Service-Disabled Veteran-Owned Small Business Program:

Case Studies Show Fraud and Abuse Allowed Ineligible Firms to Obtain Millions of Dollars in Contracts

GAO-10-255T: Published: Nov 19, 2009. Publicly Released: Nov 19, 2009.

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The Small Business Administration (SBA), which, along with federal procuring activities, administers the Service-Disabled Veteran-Owned Small Business (SDVOSB) program, reported in fiscal year 2008 that $6.5 billion in federal contracts were awarded to firms who self-certified themselves as SDVOSBs. Government contracts to SDVOSBs accounted for only 1.5 percent of all government contract dollars paid in fiscal year 2008. Since the SDVOSB program began, the government has not met its annual mandated goal of 3 percent. In addition to SBA's statutory authority over administration of the SDVOSB program, several other government agencies have separate authority over issues related to the SDVOSB program. The Veterans Benefits, Health Care, and Information Technology Act requires the Department of Veterans Affairs (VA) to maintain a database of SDVOSBs and Veteran-Owned Small Businesses (VOSB) so contractor eligibility can be verified on VA SDVOSB and VOSB contracts. In addition, The Office of Federal Procurement Policy (OFPP), within the Office of Management and Budget, provides overall direction for governmentwide procurement policies, regulations, and procedures and to promote economy, efficiency, and effectiveness in the acquisition processes. The Office's primary focus is on the Federal Acquisition Regulation (FAR), the governmentwide regulation governing agency acquisitions of goods and services, including SDVOSB set-aside and sole-source contract actions.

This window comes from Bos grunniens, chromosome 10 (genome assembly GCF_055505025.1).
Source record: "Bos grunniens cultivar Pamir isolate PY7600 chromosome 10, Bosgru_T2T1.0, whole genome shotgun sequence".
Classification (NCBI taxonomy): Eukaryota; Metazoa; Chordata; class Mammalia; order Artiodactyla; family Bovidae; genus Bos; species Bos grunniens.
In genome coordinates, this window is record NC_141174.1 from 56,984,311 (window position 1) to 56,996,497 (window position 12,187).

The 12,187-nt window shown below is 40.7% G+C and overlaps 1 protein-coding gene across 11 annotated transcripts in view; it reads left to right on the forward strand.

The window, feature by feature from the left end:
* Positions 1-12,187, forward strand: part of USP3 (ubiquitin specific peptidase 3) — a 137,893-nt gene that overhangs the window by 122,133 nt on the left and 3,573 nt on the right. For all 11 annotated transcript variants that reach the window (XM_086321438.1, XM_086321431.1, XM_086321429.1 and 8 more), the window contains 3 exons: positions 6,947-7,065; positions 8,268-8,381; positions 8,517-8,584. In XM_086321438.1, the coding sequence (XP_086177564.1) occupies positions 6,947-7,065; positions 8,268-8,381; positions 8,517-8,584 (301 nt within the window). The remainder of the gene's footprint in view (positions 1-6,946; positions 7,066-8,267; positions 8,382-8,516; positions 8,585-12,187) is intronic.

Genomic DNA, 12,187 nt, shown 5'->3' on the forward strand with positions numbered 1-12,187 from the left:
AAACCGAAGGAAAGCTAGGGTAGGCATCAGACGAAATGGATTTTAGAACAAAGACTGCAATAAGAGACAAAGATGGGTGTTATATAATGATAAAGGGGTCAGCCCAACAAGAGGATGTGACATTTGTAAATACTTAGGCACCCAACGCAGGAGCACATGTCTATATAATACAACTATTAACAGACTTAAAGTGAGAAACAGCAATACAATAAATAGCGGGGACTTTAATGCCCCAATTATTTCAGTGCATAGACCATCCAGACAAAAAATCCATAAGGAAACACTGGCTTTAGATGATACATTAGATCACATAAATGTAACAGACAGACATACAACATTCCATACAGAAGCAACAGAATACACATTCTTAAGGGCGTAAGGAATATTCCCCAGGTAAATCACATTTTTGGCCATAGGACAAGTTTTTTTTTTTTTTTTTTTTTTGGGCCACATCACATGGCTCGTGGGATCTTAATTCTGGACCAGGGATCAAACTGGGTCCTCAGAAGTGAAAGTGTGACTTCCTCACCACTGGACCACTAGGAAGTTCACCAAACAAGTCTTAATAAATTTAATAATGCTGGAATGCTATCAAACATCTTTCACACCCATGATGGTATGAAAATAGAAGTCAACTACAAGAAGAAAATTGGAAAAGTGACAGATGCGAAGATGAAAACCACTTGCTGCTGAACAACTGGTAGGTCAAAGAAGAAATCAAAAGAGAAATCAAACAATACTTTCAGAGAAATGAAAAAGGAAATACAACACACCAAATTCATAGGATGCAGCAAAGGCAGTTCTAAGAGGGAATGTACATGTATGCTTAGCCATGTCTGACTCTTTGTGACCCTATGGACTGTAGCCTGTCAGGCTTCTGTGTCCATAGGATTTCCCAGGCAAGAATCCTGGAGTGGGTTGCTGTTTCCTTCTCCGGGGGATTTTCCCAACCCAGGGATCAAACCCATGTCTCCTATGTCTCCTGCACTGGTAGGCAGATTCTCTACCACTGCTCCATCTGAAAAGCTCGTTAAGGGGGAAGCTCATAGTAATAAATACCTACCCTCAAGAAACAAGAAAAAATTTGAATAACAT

Fraud and abuse in the SDVOSB program allowed ineligible firms to improperly receive millions of dollars in set-aside and sole-source SDVOSB contracts, potentially denying legitimate service-disabled veterans and their firms the benefits of this program. We identified 10 case-study examples of firms that did not meet SDVOSB program eligibility requirements, which received approximately $100 million in SDVOSB contracts, and over $300 million in additional 8(a), HUBZone, and non-SDVOSB federal government contracts. SBA found four of the firms ineligible for the SDVOSB program through the agency's bid protest process. Nevertheless, because there are no requirements to terminate contracts when firms are found ineligible, several contracting agencies allowed the ineligible firms to continue their work. For example, bid-protest decisions do not always result in the termination of contracts with ineligible firms, even when termination costs would be minimal in cases where contract work had not begun. As some of our case studies show, even when firms are found ineligible to receive a contract, they can still retain it because current regulations do not require that the contracting agency terminate the contract.In addition, we identified six other case-study firms that were not eligible for the SDVOSB program. The misrepresentations case-study firms made included a firm whose owner was not a service-disabled veteran, a serviced-disabled veteran who did not control the firm's day-to-day operations, a service-disabled veteran who was a full-time contract federal employee at MacDill Air Force Base, and firms that served as a "pass-through" for large and sometimes foreign-based corporations. In the case of a pass-through, a firm or joint venture lists a service-disabled veteran as the majority owner, but contrary to program requirements, all work is performed and managed by a non-service-disabled person or a separate firm. Federal regulations set requirements for a small business to qualify as an SDVOSB. Specifically, SDVOSB eligibility regulations mandate that a firm must be a small business and at least 51 percent-owned by one or more service-disabled veterans who control the management and daily business operations of the firm. The lack of effective fraud-prevention controls by SBA and agencies awarding contracts allowed these ineligible firms to receive approximately $100 million of sole-source or set-aside SDVOSB contracts over the last several years. The SDVOSB program is essentially an eligibility-based program. However, neither the SBA, except when responding to a protest, nor contracting officials are currently verifying the eligibility of firms claiming to be SDVOSBs. For example, currently the SBA and contracting agencies do not have a process in place to access the VA service-disabled veteran's database listing individuals that are valid service-disabled veterans. In addition, contracting officers are not required to validate that a firm's owner is a service-disabled veteran prior to award. Unlike other small business contracting programs, such as the HUBZone and 8(a) programs, there also are no documentation submissions to substantiate eligibility for the program or application process associated with the SDVOSB program. This lack of controls substantially increases the risk for fraud and abuse in the SDVOSB program. The only process in place to detect fraud in the SDVOSB program involves a formal bid protest process at the SBA, whereby interested parties to a contract award can protest if they feel a firm misrepresented its small business size or SDVOSB eligibility in its bid submission. However, as shown by our case studies, this self-policing process does not prevent ineligible firms from receiving SDVOSB contracts.

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